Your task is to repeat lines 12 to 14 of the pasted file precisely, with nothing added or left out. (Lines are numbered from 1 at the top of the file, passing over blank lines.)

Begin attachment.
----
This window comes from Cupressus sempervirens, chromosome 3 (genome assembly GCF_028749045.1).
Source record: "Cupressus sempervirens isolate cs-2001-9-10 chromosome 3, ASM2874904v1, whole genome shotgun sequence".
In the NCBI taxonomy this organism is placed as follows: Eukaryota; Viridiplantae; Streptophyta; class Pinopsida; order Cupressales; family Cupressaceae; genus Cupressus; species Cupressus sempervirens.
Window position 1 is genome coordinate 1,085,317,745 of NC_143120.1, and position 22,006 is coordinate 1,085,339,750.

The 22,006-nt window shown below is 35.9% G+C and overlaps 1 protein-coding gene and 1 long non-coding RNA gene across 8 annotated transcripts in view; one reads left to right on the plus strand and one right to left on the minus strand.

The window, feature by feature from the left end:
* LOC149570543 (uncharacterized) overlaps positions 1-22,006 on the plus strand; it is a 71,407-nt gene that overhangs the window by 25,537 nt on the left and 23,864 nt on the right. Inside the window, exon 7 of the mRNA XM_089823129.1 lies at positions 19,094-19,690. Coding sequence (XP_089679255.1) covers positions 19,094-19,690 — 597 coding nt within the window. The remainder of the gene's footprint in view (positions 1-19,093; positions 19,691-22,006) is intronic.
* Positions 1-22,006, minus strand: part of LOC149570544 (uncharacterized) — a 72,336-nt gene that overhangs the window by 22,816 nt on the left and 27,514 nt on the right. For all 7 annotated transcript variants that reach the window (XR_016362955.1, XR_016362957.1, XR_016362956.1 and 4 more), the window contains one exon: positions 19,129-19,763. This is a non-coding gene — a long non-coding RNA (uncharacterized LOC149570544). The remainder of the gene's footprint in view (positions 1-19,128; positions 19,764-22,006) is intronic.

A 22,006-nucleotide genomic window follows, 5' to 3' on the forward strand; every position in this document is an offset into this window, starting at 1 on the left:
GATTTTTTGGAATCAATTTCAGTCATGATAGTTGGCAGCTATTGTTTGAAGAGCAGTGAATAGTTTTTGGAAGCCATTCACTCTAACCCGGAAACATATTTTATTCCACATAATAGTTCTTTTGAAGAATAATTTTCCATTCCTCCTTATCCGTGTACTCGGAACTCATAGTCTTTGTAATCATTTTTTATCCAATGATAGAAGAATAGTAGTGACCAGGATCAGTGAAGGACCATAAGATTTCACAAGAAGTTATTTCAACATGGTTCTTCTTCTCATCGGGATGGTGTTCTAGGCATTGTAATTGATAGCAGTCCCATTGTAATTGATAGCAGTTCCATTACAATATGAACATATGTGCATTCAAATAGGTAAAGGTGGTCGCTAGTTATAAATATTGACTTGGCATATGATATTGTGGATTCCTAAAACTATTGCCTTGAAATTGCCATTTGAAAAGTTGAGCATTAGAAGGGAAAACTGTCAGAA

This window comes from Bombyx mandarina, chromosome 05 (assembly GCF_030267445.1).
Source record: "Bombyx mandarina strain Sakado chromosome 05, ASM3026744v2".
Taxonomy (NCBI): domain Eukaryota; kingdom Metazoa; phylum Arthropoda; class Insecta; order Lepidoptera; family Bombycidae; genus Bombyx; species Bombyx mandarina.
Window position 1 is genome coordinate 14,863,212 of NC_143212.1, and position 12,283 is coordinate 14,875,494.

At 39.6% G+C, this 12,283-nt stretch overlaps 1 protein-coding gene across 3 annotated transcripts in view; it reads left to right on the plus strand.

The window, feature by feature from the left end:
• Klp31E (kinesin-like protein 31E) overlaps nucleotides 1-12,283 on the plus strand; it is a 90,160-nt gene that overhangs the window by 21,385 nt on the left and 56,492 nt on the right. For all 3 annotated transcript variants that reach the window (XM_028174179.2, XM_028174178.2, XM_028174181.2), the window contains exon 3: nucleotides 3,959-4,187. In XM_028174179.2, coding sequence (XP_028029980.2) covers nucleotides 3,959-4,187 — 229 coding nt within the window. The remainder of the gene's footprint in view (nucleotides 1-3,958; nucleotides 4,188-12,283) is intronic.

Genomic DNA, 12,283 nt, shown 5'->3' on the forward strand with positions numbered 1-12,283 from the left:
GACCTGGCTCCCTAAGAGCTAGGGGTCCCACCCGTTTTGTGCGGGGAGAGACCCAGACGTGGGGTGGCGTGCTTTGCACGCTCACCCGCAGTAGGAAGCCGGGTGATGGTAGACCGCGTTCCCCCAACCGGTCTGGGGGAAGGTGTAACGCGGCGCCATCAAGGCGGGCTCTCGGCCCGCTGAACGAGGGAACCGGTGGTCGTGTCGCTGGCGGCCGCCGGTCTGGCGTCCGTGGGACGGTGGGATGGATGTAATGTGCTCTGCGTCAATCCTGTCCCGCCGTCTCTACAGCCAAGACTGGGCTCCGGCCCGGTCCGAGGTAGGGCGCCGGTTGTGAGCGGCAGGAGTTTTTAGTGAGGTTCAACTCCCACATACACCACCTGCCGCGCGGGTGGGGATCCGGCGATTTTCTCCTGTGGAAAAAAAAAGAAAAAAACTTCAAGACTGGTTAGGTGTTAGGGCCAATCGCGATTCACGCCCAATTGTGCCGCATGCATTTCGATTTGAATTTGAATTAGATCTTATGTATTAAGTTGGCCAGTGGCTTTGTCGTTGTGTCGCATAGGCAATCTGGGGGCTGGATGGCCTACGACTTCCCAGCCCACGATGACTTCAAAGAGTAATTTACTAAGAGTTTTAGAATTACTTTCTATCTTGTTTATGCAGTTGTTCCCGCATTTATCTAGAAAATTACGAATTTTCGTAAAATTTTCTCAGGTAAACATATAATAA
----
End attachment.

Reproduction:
Source record: "Bombyx mandarina strain Sakado chromosome 05, ASM3026744v2".
Taxonomy (NCBI): domain Eukaryota; kingdom Metazoa; phylum Arthropoda; class Insecta; order Lepidoptera; family Bombycidae; genus Bombyx; species Bombyx mandarina.
Window position 1 is genome coordinate 14,863,212 of NC_143212.1, and position 12,283 is coordinate 14,875,494.